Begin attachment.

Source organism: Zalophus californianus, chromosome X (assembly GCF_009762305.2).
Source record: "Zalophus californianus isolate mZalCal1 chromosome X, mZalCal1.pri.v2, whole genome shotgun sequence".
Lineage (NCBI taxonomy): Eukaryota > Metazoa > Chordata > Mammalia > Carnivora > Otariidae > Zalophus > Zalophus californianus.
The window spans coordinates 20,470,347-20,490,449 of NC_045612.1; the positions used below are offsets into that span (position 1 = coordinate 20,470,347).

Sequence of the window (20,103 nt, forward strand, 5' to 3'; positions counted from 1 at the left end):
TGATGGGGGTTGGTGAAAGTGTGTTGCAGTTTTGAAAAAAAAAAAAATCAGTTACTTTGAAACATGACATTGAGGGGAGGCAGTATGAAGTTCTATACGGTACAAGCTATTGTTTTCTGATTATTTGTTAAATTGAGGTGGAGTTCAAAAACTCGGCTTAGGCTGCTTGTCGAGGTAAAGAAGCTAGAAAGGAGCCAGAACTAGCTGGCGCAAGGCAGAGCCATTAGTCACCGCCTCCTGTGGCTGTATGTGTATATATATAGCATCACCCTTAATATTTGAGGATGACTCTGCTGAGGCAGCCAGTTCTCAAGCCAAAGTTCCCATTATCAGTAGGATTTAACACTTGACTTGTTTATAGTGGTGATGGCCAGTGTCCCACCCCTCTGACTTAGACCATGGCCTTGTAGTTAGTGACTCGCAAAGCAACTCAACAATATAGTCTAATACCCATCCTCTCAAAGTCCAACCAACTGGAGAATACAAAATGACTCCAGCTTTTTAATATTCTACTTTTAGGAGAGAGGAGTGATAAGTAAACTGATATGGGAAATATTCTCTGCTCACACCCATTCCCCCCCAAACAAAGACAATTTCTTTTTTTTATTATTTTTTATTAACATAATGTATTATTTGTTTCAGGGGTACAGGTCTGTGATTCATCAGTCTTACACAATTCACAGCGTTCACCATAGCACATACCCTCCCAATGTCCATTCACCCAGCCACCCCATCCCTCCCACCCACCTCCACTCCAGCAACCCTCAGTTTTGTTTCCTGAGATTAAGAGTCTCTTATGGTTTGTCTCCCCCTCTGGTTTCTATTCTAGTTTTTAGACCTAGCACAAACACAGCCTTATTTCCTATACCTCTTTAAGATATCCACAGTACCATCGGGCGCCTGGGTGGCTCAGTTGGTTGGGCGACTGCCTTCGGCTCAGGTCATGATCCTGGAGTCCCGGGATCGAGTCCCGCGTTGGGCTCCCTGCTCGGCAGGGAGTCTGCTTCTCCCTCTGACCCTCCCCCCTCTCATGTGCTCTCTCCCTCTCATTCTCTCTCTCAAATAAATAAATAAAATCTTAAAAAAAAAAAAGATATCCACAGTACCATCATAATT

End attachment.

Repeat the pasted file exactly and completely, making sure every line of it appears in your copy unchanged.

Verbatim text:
Source organism: Zalophus californianus, chromosome X (assembly GCF_009762305.2).
Source record: "Zalophus californianus isolate mZalCal1 chromosome X, mZalCal1.pri.v2, whole genome shotgun sequence".
Lineage (NCBI taxonomy): Eukaryota > Metazoa > Chordata > Mammalia > Carnivora > Otariidae > Zalophus > Zalophus californianus.
The window spans coordinates 20,470,347-20,490,449 of NC_045612.1; the positions used below are offsets into that span (position 1 = coordinate 20,470,347).

Sequence of the window (20,103 nt, forward strand, 5' to 3'; positions counted from 1 at the left end):
TGATGGGGGTTGGTGAAAGTGTGTTGCAGTTTTGAAAAAAAAAAAAATCAGTTACTTTGAAACATGACATTGAGGGGAGGCAGTATGAAGTTCTATACGGTACAAGCTATTGTTTTCTGATTATTTGTTAAATTGAGGTGGAGTTCAAAAACTCGGCTTAGGCTGCTTGTCGAGGTAAAGAAGCTAGAAAGGAGCCAGAACTAGCTGGCGCAAGGCAGAGCCATTAGTCACCGCCTCCTGTGGCTGTATGTGTATATATATAGCATCACCCTTAATATTTGAGGATGACTCTGCTGAGGCAGCCAGTTCTCAAGCCAAAGTTCCCATTATCAGTAGGATTTAACACTTGACTTGTTTATAGTGGTGATGGCCAGTGTCCCACCCCTCTGACTTAGACCATGGCCTTGTAGTTAGTGACTCGCAAAGCAACTCAACAATATAGTCTAATACCCATCCTCTCAAAGTCCAACCAACTGGAGAATACAAAATGACTCCAGCTTTTTAATATTCTACTTTTAGGAGAGAGGAGTGATAAGTAAACTGATATGGGAAATATTCTCTGCTCACACCCATTCCCCCCCAAACAAAGACAATTTCTTTTTTTTATTATTTTTTATTAACATAATGTATTATTTGTTTCAGGGGTACAGGTCTGTGATTCATCAGTCTTACACAATTCACAGCGTTCACCATAGCACATACCCTCCCAATGTCCATTCACCCAGCCACCCCATCCCTCCCACCCACCTCCACTCCAGCAACCCTCAGTTTTGTTTCCTGAGATTAAGAGTCTCTTATGGTTTGTCTCCCCCTCTGGTTTCTATTCTAGTTTTTAGACCTAGCACAAACACAGCCTTATTTCCTATACCTCTTTAAGATATCCACAGTACCATCGGGCGCCTGGGTGGCTCAGTTGGTTGGGCGACTGCCTTCGGCTCAGGTCATGATCCTGGAGTCCCGGGATCGAGTCCCGCGTTGGGCTCCCTGCTCGGCAGGGAGTCTGCTTCTCCCTCTGACCCTCCCCCCTCTCATGTGCTCTCTCCCTCTCATTCTCTCTCTCAAATAAATAAATAAAATCTTAAAAAAAAAAAAGATATCCACAGTACCATCATAATT